To communicate with a MultiMediaCard, the host uses the MultiMediaCard protocol to send commands, receive responses, and send and receive additional data as required by commands. On a lower level, the commands, responses, and data each consist of one or more bytes. This chapter explains how the individual bytes travel on the SPI bus. Chapter 5 describes the protocol for sending MultiMediaCard commands.
SPI is a synchronous bus, where the host provides a clock signal that determines when the host and MultiMediaCard read and write data. The interface provides options for configuring the clock polarity and the phase, or timing, relationship between the clock and data bits. The clock polarity determines whether the clock is high or low when idle. The clock phase determines whether input data is valid on the rising or falling clock edge. For MultimediaCards, the clock line must be high when idle and data is valid on the rising clock edge.
SPI hosts are generally more flexible than SPI devices. Microcontrollers with SPI support typically provide configuration registers for selecting a clock polarity and phase to match a device’s requirements.
Figure 4-2 and Table 4-3 show the timing requirements for MultiMediaCards. The cards latch data received on the DataIn line on SCLK’s rising edge. The data must be valid 3 nanoseconds before and after the rising edge. When sending data on DataOut, the data is valid at least 5 nanoseconds before and after SCLK’s rising edge. In practice, MultiMediaCards typically latch output data on SCLK’s falling edge, so the data is valid for a longer period.
Data on the bus travels most significant bit first. Transmitting a byte requires eight clock cycles. The host must generate clock cycles when trans-
Table 4-3: Timing requirements for MultiMediaCards on a bus with 10 or fewer cards.
Figure 4-2: A MultiMediaCard data reads data on SCLK’s rising edge and writes data that the MultiMediaCard host can read on SCLK’s rising edge.
mitting bytes on DataIn, when receiving bytes on DataOut, and at other times as required by the MultiMediaCard specification.
The PIC18F4550 and other microcontrollers with hardware support for SPI hosts contain these components:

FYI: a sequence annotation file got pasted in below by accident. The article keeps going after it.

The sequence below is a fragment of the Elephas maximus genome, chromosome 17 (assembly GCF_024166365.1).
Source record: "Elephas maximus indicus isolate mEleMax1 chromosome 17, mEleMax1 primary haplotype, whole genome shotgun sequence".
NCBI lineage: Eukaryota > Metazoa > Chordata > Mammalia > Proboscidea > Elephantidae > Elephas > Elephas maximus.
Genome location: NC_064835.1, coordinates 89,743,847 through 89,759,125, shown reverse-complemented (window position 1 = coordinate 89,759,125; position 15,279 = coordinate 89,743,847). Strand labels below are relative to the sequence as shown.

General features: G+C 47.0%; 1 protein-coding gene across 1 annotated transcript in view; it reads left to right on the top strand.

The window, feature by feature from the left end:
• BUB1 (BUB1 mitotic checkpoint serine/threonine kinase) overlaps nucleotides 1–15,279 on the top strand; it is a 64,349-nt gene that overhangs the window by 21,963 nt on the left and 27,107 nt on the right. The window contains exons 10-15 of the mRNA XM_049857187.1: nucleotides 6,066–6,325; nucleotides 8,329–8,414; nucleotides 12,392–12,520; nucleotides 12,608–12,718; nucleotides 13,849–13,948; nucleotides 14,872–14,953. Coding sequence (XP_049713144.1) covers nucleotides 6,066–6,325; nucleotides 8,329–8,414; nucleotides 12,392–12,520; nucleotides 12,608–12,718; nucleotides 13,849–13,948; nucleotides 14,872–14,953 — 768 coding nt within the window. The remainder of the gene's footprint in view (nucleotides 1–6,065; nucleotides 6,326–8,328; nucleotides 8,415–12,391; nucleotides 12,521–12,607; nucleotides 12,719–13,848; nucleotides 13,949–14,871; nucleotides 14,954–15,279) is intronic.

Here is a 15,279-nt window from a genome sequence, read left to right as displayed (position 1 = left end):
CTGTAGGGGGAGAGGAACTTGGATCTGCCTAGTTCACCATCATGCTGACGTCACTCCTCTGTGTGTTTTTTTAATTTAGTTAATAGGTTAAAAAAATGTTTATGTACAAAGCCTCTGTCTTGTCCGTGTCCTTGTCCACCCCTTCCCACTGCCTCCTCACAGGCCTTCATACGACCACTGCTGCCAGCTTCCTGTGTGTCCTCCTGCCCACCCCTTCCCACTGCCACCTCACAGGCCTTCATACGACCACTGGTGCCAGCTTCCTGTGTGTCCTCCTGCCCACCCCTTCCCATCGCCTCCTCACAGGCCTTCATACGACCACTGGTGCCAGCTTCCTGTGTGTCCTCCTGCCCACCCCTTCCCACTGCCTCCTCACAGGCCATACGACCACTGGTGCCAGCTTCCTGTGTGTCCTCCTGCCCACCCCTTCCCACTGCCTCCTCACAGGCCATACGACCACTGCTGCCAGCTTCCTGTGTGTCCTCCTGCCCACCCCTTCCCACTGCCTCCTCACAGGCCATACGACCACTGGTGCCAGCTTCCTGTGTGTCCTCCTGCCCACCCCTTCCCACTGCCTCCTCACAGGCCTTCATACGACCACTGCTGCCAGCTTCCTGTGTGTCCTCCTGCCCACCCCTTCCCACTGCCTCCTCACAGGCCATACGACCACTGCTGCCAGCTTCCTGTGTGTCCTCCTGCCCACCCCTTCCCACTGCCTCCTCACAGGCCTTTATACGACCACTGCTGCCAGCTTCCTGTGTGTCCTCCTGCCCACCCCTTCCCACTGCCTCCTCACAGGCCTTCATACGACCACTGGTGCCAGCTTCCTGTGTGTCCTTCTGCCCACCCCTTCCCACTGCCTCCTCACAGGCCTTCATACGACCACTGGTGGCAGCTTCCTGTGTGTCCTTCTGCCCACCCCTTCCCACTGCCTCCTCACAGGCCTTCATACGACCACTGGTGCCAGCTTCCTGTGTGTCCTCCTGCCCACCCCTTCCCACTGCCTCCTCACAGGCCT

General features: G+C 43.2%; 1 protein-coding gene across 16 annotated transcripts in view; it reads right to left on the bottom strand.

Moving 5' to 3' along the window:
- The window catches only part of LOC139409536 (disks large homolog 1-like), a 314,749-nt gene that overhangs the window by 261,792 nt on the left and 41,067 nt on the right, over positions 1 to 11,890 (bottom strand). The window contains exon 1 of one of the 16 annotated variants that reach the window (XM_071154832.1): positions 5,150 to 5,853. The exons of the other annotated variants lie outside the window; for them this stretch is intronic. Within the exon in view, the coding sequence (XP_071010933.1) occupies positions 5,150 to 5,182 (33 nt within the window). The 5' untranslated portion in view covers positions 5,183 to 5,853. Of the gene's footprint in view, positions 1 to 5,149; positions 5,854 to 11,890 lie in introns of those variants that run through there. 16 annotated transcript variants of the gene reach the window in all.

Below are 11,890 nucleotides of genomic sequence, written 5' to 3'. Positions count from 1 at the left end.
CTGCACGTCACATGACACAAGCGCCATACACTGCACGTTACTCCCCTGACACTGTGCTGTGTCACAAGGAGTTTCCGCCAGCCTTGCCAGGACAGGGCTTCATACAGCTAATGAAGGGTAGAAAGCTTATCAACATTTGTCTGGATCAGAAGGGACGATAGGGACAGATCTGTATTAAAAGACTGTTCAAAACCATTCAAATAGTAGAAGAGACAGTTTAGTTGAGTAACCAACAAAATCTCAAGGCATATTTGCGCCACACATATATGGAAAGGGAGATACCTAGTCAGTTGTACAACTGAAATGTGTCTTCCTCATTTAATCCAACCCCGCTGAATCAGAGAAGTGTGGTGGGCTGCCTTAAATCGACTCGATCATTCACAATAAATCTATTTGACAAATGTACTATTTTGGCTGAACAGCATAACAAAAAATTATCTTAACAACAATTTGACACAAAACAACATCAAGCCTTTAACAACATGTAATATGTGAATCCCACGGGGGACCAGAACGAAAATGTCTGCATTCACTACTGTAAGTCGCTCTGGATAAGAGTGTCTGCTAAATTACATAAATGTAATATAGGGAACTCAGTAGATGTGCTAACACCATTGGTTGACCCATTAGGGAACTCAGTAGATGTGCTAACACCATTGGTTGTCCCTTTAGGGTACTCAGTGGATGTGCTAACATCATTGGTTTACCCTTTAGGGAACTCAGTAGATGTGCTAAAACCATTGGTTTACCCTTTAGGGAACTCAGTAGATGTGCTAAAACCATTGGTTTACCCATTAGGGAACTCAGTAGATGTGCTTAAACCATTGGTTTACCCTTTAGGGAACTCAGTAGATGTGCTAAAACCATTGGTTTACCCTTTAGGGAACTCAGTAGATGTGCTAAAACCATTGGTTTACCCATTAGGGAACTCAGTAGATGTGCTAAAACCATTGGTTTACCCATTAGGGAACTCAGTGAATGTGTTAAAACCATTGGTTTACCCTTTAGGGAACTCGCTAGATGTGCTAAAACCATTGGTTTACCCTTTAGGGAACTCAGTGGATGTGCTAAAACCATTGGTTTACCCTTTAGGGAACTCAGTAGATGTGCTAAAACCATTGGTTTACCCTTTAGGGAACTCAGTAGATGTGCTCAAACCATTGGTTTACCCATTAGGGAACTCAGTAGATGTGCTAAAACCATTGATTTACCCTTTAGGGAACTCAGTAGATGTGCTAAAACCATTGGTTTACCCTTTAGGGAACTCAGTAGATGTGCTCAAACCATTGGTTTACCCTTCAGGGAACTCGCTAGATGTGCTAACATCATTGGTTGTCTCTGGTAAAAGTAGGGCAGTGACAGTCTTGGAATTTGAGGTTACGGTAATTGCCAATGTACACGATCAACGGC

• Three port pins to provide the SCLK output, DataOut input, and DataIn output.
• One or more generic port pins to provide a firmware-controlled CS output for each device. If a host has many devices to control, a host can use an external decoder chip such as a 74HC138 to control the CS lines.
• One or more buffers to hold data waiting to transmit and received data.
• A clock source to drive the SCLK output.
• A shift register to clock data out on the DataIn line and clock data in on the DataOut line.
• Configuration registers to enable setting clock polarity and phase, setting the clock’s frequency, and enabling the SPI port.
Many microcontrollers with SPI support also enable configuring the microcontroller as either a host (master) or device (slave). For MultiMediaCard communications, the microcontroller must be a host.
When the PIC18F4550’s SPI port has been configured as a host, device firmware can send and receive data by bringing CS low and writing to the SPI buffer. Writing to the buffer causes SCLK to generate 8 clock cycles, latching a bit from the buffer onto DataIn on each cycle.
Each write operation also reads a byte from the DataOut line into the buffer. If there is no data to receive, firmware can ignore the received byte. To read a byte when there is no data to send, firmware can write a byte that holds the line in the idle state (FFh for MultiMediaCard communications). When eight bits have been transferred, the port hardware copies the byte read on DataOut from the shift register to the buffer, where firmware can access the value.
A microcontroller that doesn’t have hardware SPI support can control all of the communications in firmware. In addition to toggling CS to select and deselect a card, the firmware must bring SCLK high and low as needed, write each bit to transmit at the appropriate time on DataIn, and read each received bit at the appropriate time on DataOut.
The MultiMediaCard SPI bus has no minimum required clock frequency or duty cycle except that the clock’s high and low pulses must be at least 10 nanoseconds wide. Firmware can toggle SCLK as needed without having to worry about maintaining a frequency or duty cycle. The maximum SCLK frequency is 20 Mhz, and the maximum rise and fall times are 10 nanoseconds. (For buses with more than 10 MultiMediaCards, the maximum SCLK frequency is 5 Mhz and the maximum rise and fall times are 50 nanoseconds.)